As federal and state moratoriums blanket the country, more Americans have fallen behind on their mortgage payments at levels not seen since the Great Recession. Fox News reported this news on March 2 and the Consumer Financial Protection Bureau offered details in this article earlier this month.
The Consumer Financial Protection Bureau calculated that in 2020 the number of homeowners who have fallen at least three months behind on their mortgage payments has increased 250 percent to over two million households and is now at a level not seen since the height of the Great Recession in 2010.
These homes are estimated to owe almost $90 billion in deferred principal, interest, taxes, and insurance payments. Unfortunately, these numbers may not tell the complete picture because when the moratoriums soon expire and the lawsuits flood the courts, these numbers could be much larger.
However, if you fall into one of these groups, there are ways to save your home and avoid being foreclosed on if you act now. Here are my four top suggestions:
1. Call Your Lender: Lenders Are Making Record Deals
Lenders are losing money because they are unable to foreclose on homes during the moratoriums.
Therefore, many lenders are offering special items on their menu to entice borrowers to pay their mortgage, including deferring loan payments to a later date or the end of the loan, deferring or lowering interest payments, lowering fees, and keeping you from defaulting on the loan in other creative ways.
2. Sell Your Property and Price It Right
If you have already communicated with your lender and the payment plans and forbearance payments are just not in your budget, many of the markets in the nation are breaking records; you may make a profit by selling your home.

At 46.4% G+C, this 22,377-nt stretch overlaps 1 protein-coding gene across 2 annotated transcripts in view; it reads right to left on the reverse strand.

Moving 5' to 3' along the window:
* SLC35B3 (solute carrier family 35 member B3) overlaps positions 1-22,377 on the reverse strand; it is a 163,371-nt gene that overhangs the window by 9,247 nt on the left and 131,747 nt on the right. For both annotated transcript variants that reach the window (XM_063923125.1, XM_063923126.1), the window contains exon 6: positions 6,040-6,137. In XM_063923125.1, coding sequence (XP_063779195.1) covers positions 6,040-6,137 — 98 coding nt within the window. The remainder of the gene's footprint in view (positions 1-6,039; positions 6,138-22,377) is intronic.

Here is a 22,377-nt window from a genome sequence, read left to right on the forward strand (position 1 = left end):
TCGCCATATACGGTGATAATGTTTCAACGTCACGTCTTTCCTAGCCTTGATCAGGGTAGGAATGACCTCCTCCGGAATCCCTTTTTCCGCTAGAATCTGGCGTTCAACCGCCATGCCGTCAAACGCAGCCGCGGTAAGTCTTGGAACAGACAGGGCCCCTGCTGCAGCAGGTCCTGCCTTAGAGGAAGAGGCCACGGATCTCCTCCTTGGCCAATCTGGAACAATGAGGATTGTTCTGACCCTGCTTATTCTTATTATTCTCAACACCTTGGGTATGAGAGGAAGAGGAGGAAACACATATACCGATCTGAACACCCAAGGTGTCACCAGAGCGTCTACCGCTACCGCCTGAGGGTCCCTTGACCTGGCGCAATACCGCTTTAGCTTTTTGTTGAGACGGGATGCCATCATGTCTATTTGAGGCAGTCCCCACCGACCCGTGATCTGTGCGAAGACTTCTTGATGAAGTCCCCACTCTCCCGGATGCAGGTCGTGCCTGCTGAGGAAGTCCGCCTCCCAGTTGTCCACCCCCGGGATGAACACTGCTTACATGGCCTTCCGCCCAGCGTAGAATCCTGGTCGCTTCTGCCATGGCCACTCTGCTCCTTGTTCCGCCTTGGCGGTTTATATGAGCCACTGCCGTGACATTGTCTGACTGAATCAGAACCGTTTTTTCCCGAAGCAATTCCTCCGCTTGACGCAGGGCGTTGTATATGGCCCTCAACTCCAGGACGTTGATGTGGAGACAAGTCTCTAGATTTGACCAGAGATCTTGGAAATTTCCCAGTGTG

The key is to find a broker that is going to care about you, your property and most importantly that your property is priced to sell.
By pricing it to sell, the property will not stay on the market longer than you can afford. It may even create so much interest that it starts a bidding war, in which case several buyers might make offers to buy the property.
If this happens, it would likely raise the selling price.
3. Read All of Your Mail Every Day
You cannot afford to miss your court date or an invitation from your lender to make a deal on your payments. All of your mail from your lender must not only be read but must be responded to immediately.
Too many homes have been lost because the borrower missed their court appearance or failed to call a lender back when the lender was offering lower payments.
4. Save Your Money
As someone who has represented lenders for 27 years, I find that the second greatest enemy against paying the mortgage besides unemployment is blowing a paycheck on other bills and expenses.
Paying your mortgage is infinitely more important than that much-needed home renovation.
I cannot stress enough that the moratorium does not mean that the mortgage will never be due—these payments are only delayed temporarily.
Despite the chatter, even the United States Constitution prohibits the government from interfering with private contracts and therefore the payment of mortgages. This will result in a foreclosed home if payments are not made.
Adam Leitman Bailey is a real estate attorney and a New York Times bestselling author. Bailey is based in New York where he represents many of the largest lenders in America.